While the holidays greet us with desserts, vacation days, and gifts, don’t forget to dig up a bit of history to share with the little ones concerning this mirthful time of year. It seems Fort Worth is in a constant party from early October, to the first week in January every holiday season. Partying it up with food, presents, and music are great ways to enrich your life, but have you ever taken a moment to think about how any of these traditions were started? For example, why do we hang Christmas wreaths, use Advent Calendars, or display the Kinara during this time of year?
All children depend on their parents to be their first and most influential teachers; therefore parents, brush off your thinking caps, dictionaries, and give Facebook a rest. Use your memory, books, and internet to give your offspring the gift of holiday knowledge. Don’t limit them to knowledge about their own practices; help them explore the world outside of themselves. Certainly traveling to far away places to experience these traditions is the most ideal enrichment tool, but don’t discount the power of the pen. A book can take you thousands of miles away, and offer information beyond measure. So Cowtown, in between online shopping, lunches at Yucatan Taco Stand, and movies on 7th, pick up a book and explore the history of holiday traditions.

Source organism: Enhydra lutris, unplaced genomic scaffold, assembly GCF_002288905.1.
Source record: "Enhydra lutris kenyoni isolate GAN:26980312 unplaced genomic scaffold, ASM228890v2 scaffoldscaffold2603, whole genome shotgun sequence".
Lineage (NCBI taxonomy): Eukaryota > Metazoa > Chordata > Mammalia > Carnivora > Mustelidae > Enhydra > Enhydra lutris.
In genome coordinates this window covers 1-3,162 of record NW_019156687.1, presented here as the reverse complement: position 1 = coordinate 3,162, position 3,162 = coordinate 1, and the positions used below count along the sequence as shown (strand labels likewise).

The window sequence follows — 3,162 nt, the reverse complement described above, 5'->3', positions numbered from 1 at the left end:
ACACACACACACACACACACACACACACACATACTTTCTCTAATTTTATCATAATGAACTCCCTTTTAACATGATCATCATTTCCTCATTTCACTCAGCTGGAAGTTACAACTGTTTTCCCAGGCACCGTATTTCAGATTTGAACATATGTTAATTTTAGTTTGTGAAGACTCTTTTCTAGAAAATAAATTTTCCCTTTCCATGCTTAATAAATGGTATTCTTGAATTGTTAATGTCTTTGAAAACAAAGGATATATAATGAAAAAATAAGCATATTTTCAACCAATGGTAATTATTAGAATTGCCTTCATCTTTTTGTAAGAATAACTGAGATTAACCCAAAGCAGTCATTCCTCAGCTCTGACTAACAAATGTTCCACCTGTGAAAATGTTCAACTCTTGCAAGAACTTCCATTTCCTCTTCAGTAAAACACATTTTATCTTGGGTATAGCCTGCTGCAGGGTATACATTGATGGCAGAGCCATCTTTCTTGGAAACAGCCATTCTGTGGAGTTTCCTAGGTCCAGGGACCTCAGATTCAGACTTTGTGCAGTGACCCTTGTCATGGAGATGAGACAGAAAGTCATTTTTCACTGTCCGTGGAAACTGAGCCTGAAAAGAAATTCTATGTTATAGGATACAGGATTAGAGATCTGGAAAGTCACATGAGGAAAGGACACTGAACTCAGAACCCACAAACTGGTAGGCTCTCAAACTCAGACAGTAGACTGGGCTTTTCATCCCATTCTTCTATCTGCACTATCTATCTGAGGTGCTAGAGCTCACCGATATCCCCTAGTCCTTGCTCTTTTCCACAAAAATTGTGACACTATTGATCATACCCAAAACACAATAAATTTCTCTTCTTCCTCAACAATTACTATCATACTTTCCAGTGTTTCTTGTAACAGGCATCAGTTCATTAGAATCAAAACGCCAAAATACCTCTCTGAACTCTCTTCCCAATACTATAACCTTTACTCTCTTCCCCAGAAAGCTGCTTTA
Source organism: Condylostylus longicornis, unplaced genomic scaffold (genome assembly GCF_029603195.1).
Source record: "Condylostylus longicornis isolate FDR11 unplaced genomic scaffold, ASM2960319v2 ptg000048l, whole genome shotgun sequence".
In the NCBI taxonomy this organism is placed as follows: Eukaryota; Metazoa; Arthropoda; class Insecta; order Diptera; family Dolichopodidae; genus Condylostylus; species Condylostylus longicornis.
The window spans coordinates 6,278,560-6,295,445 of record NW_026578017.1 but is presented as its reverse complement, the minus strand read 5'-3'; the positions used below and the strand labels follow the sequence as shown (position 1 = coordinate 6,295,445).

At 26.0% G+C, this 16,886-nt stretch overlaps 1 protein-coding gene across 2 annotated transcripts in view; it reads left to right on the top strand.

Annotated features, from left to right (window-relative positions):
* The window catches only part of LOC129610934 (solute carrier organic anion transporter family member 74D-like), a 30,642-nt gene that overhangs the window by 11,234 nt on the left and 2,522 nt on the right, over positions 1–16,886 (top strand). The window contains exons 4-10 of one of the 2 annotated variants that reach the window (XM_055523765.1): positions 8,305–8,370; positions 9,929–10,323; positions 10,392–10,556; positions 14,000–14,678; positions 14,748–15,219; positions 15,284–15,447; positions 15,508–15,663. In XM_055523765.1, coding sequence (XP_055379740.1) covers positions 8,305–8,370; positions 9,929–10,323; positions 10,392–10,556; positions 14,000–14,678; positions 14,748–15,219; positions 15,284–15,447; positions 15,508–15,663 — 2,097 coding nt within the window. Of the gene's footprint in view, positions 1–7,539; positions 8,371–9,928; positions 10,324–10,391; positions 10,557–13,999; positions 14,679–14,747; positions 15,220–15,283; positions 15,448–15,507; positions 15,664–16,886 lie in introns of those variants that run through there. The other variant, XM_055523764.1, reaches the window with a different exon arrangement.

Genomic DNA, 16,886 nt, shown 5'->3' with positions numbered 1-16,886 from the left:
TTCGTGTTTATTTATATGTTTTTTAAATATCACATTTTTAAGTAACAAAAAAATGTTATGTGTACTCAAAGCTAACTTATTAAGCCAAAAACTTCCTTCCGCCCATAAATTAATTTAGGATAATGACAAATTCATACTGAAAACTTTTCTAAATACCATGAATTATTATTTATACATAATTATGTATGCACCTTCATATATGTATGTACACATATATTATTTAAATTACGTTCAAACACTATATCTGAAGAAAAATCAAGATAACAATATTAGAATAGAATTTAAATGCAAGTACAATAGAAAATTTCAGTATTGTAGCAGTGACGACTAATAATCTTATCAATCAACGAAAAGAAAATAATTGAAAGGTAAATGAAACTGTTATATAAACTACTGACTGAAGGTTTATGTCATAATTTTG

Below are a few titles that will allow you to explore holiday traditions with your family. These and many other customs can be explored online at Amazon.com, or at your local library or bookstore.
My Muslim Year (A Year of Religious Festivals)
by: Cath Senker
Light the Candles: A Hanukkah Lift-the-Flap Book
by: Joan Holub
My First Kwanzaa
by: Karen Katz
The Jesse Tree: Stories and Symbols of Advent
by: Raymond Anderson
Chinese New Year
Happy, Happy Chinese New Year!
“Nutcracker” Nation: How An Old World Ballet Became a Christmas Tradition in the New World
by: Jennifer Fisher
Side note: Have you ever found yourself mumbling through the lyrics of Auld Lang Syne? Such a lovely tune, but does anyone know the words anymore? I charge you to look up the history of this old Scottish poem, learn the lyrics, and belt them out this New Year’s Eve!